Many teens have cars now, so unless they are on sports teams at school, they are less likely to be getting a significant amount of exercise. They should be reminded of the benefits of walking to a friend's house, and few teens have to be encouraged to go to the mall to walk around. Thirty to sixty minutes of moderate exercise per day should be their goal. Exercise routines developed in adolescence are more likely to be carried into adulthood.

The sport of weight-lifting has gained increasing popularity among young adults. Weight-lifting is different from strength training. Strength training uses free weights, one's own body weight, machines, or elastic bands to exert resistance on muscles. While strength training does increase strength and puts appropriate stress on bones, it does so without increasing muscle mass in children and adolescents who have not reached puberty. Strength training should be encouraged in all age groups and is appropriate for children and adolescents as long as they can follow directions and receive adequate adult supervision. Improving strength will depend on the intensity, frequency, duration, and type of strength training. Weight-lifting, the competitive sport of lifting weights with specified technique and movements, should not be started before the completion of puberty. Adolescents should be advised against using anabolic steroid supplements to put on muscle mass, as they actually cause bone to break down and weaken.

There are certain children and adolescents who are at special risk for not reaching their peak bone mass and for developing osteoporosis. Diseases and conditions that put them at risk include anorexia nervosa and bulimia, gastrointestinal diseases that affect their intestinal absorption such as gluten or lactose intolerance, chronic kidney and liver diseases, amenorrhea (no menstrual periods), autoimmune disorders that require treatment with steroids, and endometriosis that is treated with GnRH analogs (see Question 92). These young people should be monitored carefully for bone development and bone mass.

Strength training should be encouraged in all age groups and is appropriate for children and adolescents as long as they can follow directions and receive adequate adult supervision.

A study done recently showed that if teens get the recommended amount of calcium, their high-protein, high-salt, and high-phosphorus diets don't interfere with bone development. If, however, their soda intake substitutes for other sources of calcium, they are not likely to get the calcium they need.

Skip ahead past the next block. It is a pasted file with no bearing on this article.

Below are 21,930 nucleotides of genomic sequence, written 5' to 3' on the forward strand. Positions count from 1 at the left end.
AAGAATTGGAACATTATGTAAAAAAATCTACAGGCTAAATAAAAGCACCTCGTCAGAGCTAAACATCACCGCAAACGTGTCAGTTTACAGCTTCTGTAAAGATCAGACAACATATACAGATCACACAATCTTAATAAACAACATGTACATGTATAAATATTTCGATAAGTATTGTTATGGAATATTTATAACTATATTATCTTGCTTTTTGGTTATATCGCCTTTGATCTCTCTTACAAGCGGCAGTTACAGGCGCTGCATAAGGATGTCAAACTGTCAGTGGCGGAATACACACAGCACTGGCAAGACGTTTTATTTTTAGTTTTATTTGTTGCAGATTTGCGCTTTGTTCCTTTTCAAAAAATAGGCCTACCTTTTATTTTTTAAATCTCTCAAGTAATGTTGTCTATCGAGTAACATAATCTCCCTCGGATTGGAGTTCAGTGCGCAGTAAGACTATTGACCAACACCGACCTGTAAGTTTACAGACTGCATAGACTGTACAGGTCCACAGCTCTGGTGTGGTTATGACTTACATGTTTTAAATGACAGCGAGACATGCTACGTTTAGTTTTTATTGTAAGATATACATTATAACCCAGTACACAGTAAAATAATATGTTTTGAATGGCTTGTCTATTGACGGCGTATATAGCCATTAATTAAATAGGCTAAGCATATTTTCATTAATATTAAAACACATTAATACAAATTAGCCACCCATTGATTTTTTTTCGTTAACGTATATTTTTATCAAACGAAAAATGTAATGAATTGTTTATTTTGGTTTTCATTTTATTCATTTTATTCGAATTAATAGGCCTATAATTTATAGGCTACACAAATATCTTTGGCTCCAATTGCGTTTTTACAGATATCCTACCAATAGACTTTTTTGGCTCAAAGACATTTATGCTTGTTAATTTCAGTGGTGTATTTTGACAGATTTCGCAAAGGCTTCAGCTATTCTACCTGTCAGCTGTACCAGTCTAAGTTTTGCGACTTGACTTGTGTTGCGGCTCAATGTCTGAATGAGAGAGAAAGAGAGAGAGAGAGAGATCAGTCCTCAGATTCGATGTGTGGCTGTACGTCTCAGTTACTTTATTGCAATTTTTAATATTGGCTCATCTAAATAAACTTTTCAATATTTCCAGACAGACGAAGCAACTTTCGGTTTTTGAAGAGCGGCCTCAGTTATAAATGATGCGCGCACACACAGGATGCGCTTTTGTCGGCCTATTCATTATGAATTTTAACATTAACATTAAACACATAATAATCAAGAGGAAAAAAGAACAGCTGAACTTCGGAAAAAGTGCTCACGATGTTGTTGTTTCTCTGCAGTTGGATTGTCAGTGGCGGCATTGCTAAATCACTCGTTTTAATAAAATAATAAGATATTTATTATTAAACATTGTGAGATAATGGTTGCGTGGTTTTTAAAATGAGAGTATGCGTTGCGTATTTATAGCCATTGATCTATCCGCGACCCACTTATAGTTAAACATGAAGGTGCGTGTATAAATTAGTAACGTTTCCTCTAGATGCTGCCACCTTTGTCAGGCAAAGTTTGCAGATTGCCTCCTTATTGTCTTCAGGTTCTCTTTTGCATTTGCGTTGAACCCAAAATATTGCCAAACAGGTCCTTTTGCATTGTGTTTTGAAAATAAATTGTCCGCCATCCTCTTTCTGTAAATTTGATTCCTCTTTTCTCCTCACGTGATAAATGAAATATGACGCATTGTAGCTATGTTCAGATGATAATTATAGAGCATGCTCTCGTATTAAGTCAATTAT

Delia's comment:

I wasn't prepared to hear that my teenage daughter might have osteoporosis. When we went to see an orthopedic specialist about her stress fractures, he asked if she had been exercising excessively. She had complained of severe back pain ever since she started running but he wasn't convinced at first that the amount of her running added up to stress fractures, which were diagnosed on MRI. Then he asked about any eating disorders, her periods, and the amount of calcium and vitamin D she was getting. Since she has never had an eating disorder or lost her periods from over exercising and she has a healthy diet, the doctor went on to ask about our family history. My mother has osteoporosis and I also have bone loss. We are both on treatment, she with Actonel, and I with Fosamax. Both of us take calcium and vitamin D supplements. Because of her family history and the stress fractures, my daughter was sent for bone mineral density testing of her spine and hips, which showed she did have osteopenia. She is being treated with extra calcium and 800IU of vitamin D. She is also going for intensive physical therapy and strength training so that she will eventually be able to tolerate high impact sports again. My daughter has always been a good milk drinker, so I've never been concerned that she wasn't getting enough calcium and vitamin D, but now we can remind each other about calcium and exercise!

< Prev   CONTENTS   Next >

Related topics